My side of the family has been exposed to Montessori because of T, so this isn’t new. But when I first started explaining certain things, back when T was a little tyke, they thought I was crazy! My grandmother just couldn’t understand why I would provide T with certain materials as he was “too young”–but you should hear her now with the girls, it’s a complete turnaround. As the saying goes: The proof is in the pudding. The only person who was really supportive was my great-grandmother, because, as she put it, “That’s how we used to do it!”

What I suggest to others, just do it! If you have done your research and have concluded that this is best for your child, then do what is best for your little one. Your family may join, try to learn, and adjust old beliefs–or they may not–but you can’t put off what you feel is best for your child waiting for others to come around.

A HUGE part in how seriously your family and friends take your parenting choices often depends on your wording. So how do we word our decisions? Blunt and clear. “We try to avoid certain toys, like plastic and those that require batteries,” versus “We don’t allow plastic toys or toys that require batteries in the house.” The first sounds like if something is really cute or some other reason, it’ll be allowed. The second wording is blunt and clear, no plastic or batteries, period.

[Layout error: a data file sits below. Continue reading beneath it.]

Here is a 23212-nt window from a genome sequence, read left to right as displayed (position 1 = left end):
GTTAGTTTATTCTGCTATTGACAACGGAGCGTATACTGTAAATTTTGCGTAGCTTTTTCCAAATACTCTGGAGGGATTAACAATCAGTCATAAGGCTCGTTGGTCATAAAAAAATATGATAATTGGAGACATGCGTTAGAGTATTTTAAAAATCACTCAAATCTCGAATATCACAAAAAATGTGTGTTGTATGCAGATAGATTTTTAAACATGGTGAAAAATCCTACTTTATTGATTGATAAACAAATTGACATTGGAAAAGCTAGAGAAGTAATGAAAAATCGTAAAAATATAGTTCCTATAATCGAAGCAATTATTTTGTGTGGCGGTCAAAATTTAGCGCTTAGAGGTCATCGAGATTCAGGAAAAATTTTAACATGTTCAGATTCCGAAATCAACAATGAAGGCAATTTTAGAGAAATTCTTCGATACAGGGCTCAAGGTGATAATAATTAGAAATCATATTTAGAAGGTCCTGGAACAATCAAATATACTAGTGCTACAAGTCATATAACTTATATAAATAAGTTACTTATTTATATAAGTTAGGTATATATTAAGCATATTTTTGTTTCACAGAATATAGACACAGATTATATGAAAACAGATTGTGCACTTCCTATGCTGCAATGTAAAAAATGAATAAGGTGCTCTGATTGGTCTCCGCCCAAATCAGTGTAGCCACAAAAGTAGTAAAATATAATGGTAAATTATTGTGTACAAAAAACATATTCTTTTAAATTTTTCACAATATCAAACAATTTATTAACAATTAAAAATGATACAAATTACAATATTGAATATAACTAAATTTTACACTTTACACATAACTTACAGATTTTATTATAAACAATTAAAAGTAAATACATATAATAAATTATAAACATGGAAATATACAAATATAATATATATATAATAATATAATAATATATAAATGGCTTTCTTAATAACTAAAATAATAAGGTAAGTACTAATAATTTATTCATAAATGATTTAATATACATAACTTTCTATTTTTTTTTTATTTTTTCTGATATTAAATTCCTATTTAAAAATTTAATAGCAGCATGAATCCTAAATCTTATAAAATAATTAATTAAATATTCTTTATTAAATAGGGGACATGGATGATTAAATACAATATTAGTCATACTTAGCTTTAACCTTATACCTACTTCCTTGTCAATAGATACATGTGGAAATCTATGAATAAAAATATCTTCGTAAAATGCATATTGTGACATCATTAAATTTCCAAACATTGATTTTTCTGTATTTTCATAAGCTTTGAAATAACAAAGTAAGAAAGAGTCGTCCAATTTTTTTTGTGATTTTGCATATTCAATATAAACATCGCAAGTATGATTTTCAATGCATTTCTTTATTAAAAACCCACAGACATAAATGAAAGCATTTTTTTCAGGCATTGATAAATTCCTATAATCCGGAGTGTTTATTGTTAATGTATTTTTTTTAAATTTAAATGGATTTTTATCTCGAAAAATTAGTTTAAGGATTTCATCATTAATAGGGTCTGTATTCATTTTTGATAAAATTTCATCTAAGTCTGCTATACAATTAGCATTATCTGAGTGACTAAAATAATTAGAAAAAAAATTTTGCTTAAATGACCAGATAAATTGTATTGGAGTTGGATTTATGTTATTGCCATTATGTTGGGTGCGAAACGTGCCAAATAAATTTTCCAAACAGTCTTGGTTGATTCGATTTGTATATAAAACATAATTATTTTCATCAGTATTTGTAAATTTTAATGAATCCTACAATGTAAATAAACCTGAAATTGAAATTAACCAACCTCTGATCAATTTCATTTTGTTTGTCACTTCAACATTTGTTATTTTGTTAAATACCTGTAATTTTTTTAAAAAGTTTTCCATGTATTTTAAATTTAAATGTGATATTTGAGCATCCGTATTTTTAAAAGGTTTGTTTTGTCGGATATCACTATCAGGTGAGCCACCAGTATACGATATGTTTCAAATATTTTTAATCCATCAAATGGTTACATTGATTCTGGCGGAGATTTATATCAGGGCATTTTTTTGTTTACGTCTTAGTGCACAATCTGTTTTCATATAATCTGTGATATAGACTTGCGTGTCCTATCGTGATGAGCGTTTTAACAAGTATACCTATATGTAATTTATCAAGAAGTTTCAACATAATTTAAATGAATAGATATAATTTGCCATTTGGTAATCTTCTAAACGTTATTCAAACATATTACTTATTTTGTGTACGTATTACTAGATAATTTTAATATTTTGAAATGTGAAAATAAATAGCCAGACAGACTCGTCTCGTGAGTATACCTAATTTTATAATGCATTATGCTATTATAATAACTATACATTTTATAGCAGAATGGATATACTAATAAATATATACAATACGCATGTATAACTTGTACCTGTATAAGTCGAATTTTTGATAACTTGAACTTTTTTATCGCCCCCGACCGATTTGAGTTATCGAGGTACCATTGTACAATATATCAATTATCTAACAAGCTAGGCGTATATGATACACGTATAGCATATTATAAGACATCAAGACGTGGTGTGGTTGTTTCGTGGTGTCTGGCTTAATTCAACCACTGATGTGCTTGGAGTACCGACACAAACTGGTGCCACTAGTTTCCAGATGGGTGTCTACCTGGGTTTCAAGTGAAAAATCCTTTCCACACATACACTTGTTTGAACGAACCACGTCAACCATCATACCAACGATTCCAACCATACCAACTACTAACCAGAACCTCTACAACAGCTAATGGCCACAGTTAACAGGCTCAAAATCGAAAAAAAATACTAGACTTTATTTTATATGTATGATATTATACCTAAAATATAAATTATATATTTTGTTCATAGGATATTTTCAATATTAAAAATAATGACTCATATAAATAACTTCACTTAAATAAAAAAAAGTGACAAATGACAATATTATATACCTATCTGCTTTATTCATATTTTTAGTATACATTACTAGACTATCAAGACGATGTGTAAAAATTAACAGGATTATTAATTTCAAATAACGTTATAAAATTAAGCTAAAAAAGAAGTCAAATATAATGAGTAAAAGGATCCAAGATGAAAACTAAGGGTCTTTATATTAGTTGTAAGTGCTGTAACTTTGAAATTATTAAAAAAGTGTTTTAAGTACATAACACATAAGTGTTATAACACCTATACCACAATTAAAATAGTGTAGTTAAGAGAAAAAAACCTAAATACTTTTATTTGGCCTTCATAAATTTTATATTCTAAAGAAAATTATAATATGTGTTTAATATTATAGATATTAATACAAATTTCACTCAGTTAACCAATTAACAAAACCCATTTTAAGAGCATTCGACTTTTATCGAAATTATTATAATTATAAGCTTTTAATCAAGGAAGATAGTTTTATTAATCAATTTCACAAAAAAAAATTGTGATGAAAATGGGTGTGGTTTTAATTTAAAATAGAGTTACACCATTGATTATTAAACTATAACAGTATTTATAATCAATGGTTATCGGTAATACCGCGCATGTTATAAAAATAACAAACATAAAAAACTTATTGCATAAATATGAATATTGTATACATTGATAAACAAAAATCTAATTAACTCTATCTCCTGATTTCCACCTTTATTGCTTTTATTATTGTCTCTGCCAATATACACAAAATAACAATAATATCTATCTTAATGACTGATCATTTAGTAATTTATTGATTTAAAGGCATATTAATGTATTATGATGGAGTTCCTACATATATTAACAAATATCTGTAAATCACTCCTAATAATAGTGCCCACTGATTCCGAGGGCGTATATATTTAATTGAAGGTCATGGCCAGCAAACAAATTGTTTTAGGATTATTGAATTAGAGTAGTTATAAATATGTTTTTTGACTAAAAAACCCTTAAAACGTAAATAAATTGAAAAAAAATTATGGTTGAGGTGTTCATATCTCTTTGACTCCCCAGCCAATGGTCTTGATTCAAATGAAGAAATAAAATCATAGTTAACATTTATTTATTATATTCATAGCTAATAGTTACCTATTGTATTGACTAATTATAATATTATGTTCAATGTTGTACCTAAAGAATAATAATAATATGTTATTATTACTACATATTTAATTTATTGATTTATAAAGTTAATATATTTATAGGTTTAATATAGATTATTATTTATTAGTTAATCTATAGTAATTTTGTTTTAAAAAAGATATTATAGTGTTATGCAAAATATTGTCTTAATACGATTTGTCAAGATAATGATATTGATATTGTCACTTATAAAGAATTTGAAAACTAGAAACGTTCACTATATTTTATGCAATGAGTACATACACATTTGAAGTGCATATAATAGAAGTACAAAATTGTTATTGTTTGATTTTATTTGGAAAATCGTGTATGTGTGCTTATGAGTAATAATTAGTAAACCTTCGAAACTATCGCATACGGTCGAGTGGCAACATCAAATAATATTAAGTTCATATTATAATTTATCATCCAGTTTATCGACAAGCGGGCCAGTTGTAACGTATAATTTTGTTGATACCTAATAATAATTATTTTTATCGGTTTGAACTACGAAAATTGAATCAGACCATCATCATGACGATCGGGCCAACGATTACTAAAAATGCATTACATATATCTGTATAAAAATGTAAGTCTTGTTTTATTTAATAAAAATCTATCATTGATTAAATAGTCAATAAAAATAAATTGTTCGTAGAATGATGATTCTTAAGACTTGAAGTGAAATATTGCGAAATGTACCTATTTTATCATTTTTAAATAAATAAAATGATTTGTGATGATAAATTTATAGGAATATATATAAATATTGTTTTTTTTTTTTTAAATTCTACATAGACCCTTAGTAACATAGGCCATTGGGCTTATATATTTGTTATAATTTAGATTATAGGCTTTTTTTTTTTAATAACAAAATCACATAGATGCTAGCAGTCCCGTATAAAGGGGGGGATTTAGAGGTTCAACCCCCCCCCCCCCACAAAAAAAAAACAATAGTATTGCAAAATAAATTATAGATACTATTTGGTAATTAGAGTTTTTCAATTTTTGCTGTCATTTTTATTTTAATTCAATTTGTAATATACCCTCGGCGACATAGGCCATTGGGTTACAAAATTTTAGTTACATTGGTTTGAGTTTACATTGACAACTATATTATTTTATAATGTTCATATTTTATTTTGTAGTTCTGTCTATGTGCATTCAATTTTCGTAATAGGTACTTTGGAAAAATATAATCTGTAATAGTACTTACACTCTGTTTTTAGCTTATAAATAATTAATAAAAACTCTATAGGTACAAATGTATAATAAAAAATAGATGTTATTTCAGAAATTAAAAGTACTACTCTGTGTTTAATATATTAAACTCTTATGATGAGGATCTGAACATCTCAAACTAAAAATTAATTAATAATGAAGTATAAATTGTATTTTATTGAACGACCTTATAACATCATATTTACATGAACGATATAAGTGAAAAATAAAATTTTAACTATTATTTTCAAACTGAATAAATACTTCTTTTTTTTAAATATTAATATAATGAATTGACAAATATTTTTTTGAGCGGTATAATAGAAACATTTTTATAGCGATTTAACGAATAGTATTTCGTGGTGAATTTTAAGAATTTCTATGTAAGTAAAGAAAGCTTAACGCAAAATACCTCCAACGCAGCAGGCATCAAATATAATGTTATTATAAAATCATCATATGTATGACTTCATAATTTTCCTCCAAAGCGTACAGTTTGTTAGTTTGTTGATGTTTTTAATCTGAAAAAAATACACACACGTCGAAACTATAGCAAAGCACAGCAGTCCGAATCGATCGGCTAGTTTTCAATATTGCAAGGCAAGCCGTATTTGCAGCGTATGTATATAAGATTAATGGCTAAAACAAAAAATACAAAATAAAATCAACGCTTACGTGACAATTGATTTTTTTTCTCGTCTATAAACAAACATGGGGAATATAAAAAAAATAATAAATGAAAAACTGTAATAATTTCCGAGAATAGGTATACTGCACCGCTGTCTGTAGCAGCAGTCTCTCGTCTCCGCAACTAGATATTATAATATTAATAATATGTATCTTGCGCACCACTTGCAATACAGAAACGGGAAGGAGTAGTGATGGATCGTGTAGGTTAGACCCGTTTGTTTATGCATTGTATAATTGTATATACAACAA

Offer a little grace. You have to admit, the Montessori philosophy is a bit different than how many others choose to raise their children. It’s probably even different than how you were raised, I know that’s the case for both my husband and me. Be open to questions and offer to educate. When we explain certain things to family, for instance, that we don’t ‘praise’ our children, that seems rather odd. Like, how can you not tell your child you’re proud of them?! My grandmother, when I explained why we don’t praise and what we do say, now works really hard not to say, “Good job!” She tries saying things like, “Look at how you took that big step after practicing so hard,” often correctly herself when she does start to say, “Good job,” and asking questions. I find that loved ones are generally understanding and wish to respect the way we raise our children.  When you do something out of the norm for others, it takes time to adjust.